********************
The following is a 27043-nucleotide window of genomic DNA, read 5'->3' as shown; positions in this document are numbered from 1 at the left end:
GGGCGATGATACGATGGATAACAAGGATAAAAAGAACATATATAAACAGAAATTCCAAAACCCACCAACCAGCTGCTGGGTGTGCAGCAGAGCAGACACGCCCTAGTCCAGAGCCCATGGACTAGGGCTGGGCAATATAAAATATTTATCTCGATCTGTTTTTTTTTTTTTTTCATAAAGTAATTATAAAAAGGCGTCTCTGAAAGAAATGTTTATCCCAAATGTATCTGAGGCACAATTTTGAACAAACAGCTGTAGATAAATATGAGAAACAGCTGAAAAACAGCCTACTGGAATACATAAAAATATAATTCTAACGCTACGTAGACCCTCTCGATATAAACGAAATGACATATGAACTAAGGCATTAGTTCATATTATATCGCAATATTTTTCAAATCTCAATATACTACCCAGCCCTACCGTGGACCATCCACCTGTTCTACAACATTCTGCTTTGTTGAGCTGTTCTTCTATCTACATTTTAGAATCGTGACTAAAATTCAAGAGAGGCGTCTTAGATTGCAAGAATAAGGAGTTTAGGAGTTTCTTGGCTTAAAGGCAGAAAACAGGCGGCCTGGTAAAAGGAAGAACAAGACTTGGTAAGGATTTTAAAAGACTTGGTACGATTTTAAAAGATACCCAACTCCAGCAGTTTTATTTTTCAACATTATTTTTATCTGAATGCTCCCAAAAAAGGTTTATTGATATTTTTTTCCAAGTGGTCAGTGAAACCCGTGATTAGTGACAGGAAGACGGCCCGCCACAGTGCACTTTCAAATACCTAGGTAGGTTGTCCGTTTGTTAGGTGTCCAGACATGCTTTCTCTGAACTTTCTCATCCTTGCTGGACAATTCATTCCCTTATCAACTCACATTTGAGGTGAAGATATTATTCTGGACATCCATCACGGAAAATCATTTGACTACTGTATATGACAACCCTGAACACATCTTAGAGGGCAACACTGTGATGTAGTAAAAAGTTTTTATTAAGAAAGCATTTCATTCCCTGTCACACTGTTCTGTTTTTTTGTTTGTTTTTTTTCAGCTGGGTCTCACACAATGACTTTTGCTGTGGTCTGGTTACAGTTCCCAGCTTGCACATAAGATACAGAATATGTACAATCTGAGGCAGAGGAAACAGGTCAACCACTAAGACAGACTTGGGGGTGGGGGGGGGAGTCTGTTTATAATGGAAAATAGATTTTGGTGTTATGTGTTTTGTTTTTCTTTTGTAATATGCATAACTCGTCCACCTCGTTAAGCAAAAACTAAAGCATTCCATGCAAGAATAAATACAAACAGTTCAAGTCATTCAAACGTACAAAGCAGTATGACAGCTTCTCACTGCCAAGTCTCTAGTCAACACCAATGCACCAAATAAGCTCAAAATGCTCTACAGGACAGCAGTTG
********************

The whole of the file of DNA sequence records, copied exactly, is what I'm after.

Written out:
The following is a 27043-nucleotide window of genomic DNA, read 5'->3' as shown; positions in this document are numbered from 1 at the left end:
GGGCGATGATACGATGGATAACAAGGATAAAAAGAACATATATAAACAGAAATTCCAAAACCCACCAACCAGCTGCTGGGTGTGCAGCAGAGCAGACACGCCCTAGTCCAGAGCCCATGGACTAGGGCTGGGCAATATAAAATATTTATCTCGATCTGTTTTTTTTTTTTTTTCATAAAGTAATTATAAAAAGGCGTCTCTGAAAGAAATGTTTATCCCAAATGTATCTGAGGCACAATTTTGAACAAACAGCTGTAGATAAATATGAGAAACAGCTGAAAAACAGCCTACTGGAATACATAAAAATATAATTCTAACGCTACGTAGACCCTCTCGATATAAACGAAATGACATATGAACTAAGGCATTAGTTCATATTATATCGCAATATTTTTCAAATCTCAATATACTACCCAGCCCTACCGTGGACCATCCACCTGTTCTACAACATTCTGCTTTGTTGAGCTGTTCTTCTATCTACATTTTAGAATCGTGACTAAAATTCAAGAGAGGCGTCTTAGATTGCAAGAATAAGGAGTTTAGGAGTTTCTTGGCTTAAAGGCAGAAAACAGGCGGCCTGGTAAAAGGAAGAACAAGACTTGGTAAGGATTTTAAAAGACTTGGTACGATTTTAAAAGATACCCAACTCCAGCAGTTTTATTTTTCAACATTATTTTTATCTGAATGCTCCCAAAAAAGGTTTATTGATATTTTTTTCCAAGTGGTCAGTGAAACCCGTGATTAGTGACAGGAAGACGGCCCGCCACAGTGCACTTTCAAATACCTAGGTAGGTTGTCCGTTTGTTAGGTGTCCAGACATGCTTTCTCTGAACTTTCTCATCCTTGCTGGACAATTCATTCCCTTATCAACTCACATTTGAGGTGAAGATATTATTCTGGACATCCATCACGGAAAATCATTTGACTACTGTATATGACAACCCTGAACACATCTTAGAGGGCAACACTGTGATGTAGTAAAAAGTTTTTATTAAGAAAGCATTTCATTCCCTGTCACACTGTTCTGTTTTTTTGTTTGTTTTTTTTCAGCTGGGTCTCACACAATGACTTTTGCTGTGGTCTGGTTACAGTTCCCAGCTTGCACATAAGATACAGAATATGTACAATCTGAGGCAGAGGAAACAGGTCAACCACTAAGACAGACTTGGGGGTGGGGGGGGGAGTCTGTTTATAATGGAAAATAGATTTTGGTGTTATGTGTTTTGTTTTTCTTTTGTAATATGCATAACTCGTCCACCTCGTTAAGCAAAAACTAAAGCATTCCATGCAAGAATAAATACAAACAGTTCAAGTCATTCAAACGTACAAAGCAGTATGACAGCTTCTCACTGCCAAGTCTCTAGTCAACACCAATGCACCAAATAAGCTCAAAATGCTCTACAGGACAGCAGTTG